The Challenge of Domestic Implementation of International Human Rights Law in the Cotton Field Case
Caroline Bettinger-Lopez, The Challenge of Domestic Implementation of the International Human Rights Law in The Cotton Field Case, 15 CUNY. L. Rev. 315-334 (2012)
21 Pages Posted: 19 Jul 2013 Last revised: 19 Jun 2014
Date Written: 2012
Human rights advocates and scholars have witnessed great normative development in the field of international women’s human rights in recent decades. Several international bodies -- among them, the Committee on the Elimination of Violence Against Women, the European Court of Human Rights, the Inter-American Court of Human Rights, and the Inter-American Commission on Human Rights -- have found that gender-based violence, including domestic violence, can constitute impermissible discrimination under international law. International treaties and jurisprudence have begun to recognize that such discrimination can take on "multiple" or "intersectional" forms when it affects marginalized populations, such as indigenous, poor, or minority women and girls. Sexual orientation and gender identity have been found to be protected classes under international law, and sexual violence has been found to be a form of torture when perpetrated by state agents. International human rights bodies have also examined the question of how states might best respond to structural discrimination and stereotypes, and have incorporated their conclusions into comprehensive reparations orders. These bodies have begun to comprehensively examine the concept of state duty to act with the "due diligence" necessary to prevent, protect, investigate, sanction, and offer reparations in cases of violence against women and discrimination perpetrated by state and non-state actors, particularly in a context where these problems are pervasive and impunity is the norm.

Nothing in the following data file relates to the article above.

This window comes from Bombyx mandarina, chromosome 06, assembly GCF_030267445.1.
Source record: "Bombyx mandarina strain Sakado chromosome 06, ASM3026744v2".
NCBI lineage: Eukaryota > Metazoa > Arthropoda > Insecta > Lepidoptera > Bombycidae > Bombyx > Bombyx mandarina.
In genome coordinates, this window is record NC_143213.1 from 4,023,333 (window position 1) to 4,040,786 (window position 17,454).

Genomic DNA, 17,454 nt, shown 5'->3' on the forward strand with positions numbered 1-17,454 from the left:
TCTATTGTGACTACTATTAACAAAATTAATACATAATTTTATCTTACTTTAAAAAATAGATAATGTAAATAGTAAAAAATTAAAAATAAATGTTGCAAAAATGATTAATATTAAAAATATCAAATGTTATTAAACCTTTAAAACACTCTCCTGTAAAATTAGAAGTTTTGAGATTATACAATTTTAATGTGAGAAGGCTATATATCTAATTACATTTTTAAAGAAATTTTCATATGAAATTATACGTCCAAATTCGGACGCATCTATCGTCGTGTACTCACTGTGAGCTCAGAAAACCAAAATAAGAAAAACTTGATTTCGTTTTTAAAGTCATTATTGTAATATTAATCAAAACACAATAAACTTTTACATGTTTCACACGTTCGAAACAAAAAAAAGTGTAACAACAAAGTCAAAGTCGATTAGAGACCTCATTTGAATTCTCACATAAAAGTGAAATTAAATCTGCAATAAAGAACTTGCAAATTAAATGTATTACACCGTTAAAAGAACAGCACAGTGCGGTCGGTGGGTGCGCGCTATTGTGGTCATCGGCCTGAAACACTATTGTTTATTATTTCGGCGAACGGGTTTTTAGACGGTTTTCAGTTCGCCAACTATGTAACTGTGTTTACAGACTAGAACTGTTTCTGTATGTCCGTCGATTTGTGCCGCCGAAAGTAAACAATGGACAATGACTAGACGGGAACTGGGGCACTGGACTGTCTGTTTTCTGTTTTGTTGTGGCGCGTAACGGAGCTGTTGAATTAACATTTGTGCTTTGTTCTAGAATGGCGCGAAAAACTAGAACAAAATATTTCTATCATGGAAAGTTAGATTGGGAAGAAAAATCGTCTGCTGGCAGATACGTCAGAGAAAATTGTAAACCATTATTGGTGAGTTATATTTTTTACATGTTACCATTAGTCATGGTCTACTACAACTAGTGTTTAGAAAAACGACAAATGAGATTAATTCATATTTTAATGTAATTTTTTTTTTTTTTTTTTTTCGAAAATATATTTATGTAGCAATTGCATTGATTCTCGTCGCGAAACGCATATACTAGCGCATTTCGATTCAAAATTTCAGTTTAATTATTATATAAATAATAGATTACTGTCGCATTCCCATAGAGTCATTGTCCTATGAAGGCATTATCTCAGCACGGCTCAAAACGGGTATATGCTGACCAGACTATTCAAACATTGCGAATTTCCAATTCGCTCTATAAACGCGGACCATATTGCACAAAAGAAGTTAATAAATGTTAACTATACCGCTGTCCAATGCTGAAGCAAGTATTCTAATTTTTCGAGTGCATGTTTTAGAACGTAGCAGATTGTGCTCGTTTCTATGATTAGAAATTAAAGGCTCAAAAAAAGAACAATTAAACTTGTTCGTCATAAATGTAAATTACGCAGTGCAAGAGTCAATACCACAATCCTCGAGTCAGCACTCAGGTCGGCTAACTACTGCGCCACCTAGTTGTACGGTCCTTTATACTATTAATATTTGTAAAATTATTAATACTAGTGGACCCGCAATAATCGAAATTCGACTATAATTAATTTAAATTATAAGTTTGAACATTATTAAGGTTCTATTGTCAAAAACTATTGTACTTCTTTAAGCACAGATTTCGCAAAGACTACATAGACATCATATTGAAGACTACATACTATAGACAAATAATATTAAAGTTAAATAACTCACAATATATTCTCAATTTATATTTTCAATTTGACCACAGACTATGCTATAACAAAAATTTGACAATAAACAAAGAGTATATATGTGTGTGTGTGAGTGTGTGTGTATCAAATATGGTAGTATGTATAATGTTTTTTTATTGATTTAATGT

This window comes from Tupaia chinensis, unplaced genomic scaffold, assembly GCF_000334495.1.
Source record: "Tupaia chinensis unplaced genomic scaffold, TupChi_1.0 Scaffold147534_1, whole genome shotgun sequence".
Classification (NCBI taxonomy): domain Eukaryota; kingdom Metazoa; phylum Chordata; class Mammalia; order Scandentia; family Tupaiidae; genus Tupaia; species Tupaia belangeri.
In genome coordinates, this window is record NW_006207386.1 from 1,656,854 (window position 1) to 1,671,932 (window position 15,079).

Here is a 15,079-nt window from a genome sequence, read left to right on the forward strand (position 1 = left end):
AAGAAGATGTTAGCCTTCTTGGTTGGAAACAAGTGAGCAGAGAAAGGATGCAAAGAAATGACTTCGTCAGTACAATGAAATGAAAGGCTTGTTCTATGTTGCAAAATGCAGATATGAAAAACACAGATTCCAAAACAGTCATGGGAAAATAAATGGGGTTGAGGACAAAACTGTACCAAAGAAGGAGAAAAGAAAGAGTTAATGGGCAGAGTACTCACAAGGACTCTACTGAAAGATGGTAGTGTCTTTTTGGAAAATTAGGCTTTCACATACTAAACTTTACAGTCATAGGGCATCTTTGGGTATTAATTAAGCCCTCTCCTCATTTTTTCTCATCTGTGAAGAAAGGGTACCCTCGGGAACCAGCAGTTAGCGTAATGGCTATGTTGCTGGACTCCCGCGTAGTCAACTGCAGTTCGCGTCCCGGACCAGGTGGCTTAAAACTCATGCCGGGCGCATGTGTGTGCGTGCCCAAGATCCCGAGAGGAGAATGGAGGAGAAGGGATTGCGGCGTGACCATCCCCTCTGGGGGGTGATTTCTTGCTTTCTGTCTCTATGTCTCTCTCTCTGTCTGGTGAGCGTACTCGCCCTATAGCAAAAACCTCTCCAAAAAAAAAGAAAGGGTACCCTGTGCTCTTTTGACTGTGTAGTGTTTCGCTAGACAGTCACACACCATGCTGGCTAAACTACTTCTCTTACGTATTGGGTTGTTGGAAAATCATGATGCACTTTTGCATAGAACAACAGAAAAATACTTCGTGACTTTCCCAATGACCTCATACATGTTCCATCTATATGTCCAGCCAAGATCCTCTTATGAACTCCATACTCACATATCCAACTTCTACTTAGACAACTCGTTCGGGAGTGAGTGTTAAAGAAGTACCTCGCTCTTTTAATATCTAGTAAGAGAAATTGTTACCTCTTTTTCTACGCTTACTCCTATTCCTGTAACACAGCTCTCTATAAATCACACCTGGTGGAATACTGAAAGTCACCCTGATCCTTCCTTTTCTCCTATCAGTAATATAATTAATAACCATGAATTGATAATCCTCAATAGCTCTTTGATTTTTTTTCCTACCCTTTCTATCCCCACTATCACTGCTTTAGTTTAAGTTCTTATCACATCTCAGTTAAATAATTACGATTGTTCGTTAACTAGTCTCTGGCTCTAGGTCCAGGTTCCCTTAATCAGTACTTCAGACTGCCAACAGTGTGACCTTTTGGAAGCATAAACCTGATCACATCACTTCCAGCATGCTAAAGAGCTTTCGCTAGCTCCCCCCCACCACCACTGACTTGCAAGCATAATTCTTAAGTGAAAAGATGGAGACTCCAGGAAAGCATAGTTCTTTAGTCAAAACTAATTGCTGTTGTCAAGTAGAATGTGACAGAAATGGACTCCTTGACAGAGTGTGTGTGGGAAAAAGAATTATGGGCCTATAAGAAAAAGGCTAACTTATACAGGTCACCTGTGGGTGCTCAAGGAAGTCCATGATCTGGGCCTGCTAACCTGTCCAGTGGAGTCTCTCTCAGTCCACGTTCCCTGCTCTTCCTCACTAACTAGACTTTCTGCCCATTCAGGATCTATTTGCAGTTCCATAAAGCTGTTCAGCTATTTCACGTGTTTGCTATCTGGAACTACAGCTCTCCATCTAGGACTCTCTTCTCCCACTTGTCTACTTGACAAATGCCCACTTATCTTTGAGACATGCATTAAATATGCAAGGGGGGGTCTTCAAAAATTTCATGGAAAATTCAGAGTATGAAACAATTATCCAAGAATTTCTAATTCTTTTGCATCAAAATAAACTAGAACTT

The development of these standards marks great progress for the international women’s human rights movement. While normative development remains an ever-present and evolving goal, the greatest challenge today’s movement faces is that of implementation -- that is, "the process of putting international commitments into practice." The efficacy, authority, and credibility of an international court or human rights body, it has been noted, are measured principally by the implementation of its judgments and other opinions resembling jurisprudence.
In this essay, I explore normative developments in the landmark Cotton Field case before the Inter-American Court of Human Rights -- developments envisioned and championed by Professor Rhonda Copelon, the brilliant scholar and human rights champion, among others -- and describe Copelon’s vision for how those norms might be put into place in Mexico. I then briefly summarize the state of implementation of the court’s decision and offer closing thoughts on the road ahead. As I discuss, the challenges of domestic implementation remain abundant, though important steps have been taken in a positive direction.
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